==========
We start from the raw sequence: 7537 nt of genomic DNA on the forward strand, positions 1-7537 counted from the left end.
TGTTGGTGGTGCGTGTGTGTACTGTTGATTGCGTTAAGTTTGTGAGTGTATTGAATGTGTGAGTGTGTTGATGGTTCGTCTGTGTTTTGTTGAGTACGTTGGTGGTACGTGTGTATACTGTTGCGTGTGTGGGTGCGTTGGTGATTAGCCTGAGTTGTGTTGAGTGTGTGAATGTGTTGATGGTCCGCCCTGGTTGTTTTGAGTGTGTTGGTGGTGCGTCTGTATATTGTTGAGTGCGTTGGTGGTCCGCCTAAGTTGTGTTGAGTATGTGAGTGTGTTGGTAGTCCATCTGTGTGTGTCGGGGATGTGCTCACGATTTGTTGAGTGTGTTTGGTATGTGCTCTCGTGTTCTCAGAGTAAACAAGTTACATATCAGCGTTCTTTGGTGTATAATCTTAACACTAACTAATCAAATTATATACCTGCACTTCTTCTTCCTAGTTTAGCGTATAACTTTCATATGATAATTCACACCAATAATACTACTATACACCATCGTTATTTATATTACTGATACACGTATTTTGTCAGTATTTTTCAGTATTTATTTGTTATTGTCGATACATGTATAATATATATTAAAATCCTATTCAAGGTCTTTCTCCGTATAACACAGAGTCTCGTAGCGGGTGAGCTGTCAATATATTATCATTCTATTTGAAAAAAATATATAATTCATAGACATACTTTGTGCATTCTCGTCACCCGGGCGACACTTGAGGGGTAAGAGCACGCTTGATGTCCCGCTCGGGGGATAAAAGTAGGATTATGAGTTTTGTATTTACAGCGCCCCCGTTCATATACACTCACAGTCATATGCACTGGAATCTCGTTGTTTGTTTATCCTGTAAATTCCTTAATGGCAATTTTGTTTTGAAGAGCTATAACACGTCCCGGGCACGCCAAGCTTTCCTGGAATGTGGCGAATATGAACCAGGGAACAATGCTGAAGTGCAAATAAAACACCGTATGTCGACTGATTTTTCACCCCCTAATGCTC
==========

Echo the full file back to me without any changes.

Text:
We start from the raw sequence: 7537 nt of genomic DNA on the forward strand, positions 1-7537 counted from the left end.
TGTTGGTGGTGCGTGTGTGTACTGTTGATTGCGTTAAGTTTGTGAGTGTATTGAATGTGTGAGTGTGTTGATGGTTCGTCTGTGTTTTGTTGAGTACGTTGGTGGTACGTGTGTATACTGTTGCGTGTGTGGGTGCGTTGGTGATTAGCCTGAGTTGTGTTGAGTGTGTGAATGTGTTGATGGTCCGCCCTGGTTGTTTTGAGTGTGTTGGTGGTGCGTCTGTATATTGTTGAGTGCGTTGGTGGTCCGCCTAAGTTGTGTTGAGTATGTGAGTGTGTTGGTAGTCCATCTGTGTGTGTCGGGGATGTGCTCACGATTTGTTGAGTGTGTTTGGTATGTGCTCTCGTGTTCTCAGAGTAAACAAGTTACATATCAGCGTTCTTTGGTGTATAATCTTAACACTAACTAATCAAATTATATACCTGCACTTCTTCTTCCTAGTTTAGCGTATAACTTTCATATGATAATTCACACCAATAATACTACTATACACCATCGTTATTTATATTACTGATACACGTATTTTGTCAGTATTTTTCAGTATTTATTTGTTATTGTCGATACATGTATAATATATATTAAAATCCTATTCAAGGTCTTTCTCCGTATAACACAGAGTCTCGTAGCGGGTGAGCTGTCAATATATTATCATTCTATTTGAAAAAAATATATAATTCATAGACATACTTTGTGCATTCTCGTCACCCGGGCGACACTTGAGGGGTAAGAGCACGCTTGATGTCCCGCTCGGGGGATAAAAGTAGGATTATGAGTTTTGTATTTACAGCGCCCCCGTTCATATACACTCACAGTCATATGCACTGGAATCTCGTTGTTTGTTTATCCTGTAAATTCCTTAATGGCAATTTTGTTTTGAAGAGCTATAACACGTCCCGGGCACGCCAAGCTTTCCTGGAATGTGGCGAATATGAACCAGGGAACAATGCTGAAGTGCAAATAAAACACCGTATGTCGACTGATTTTTCACCCCCTAATGCTC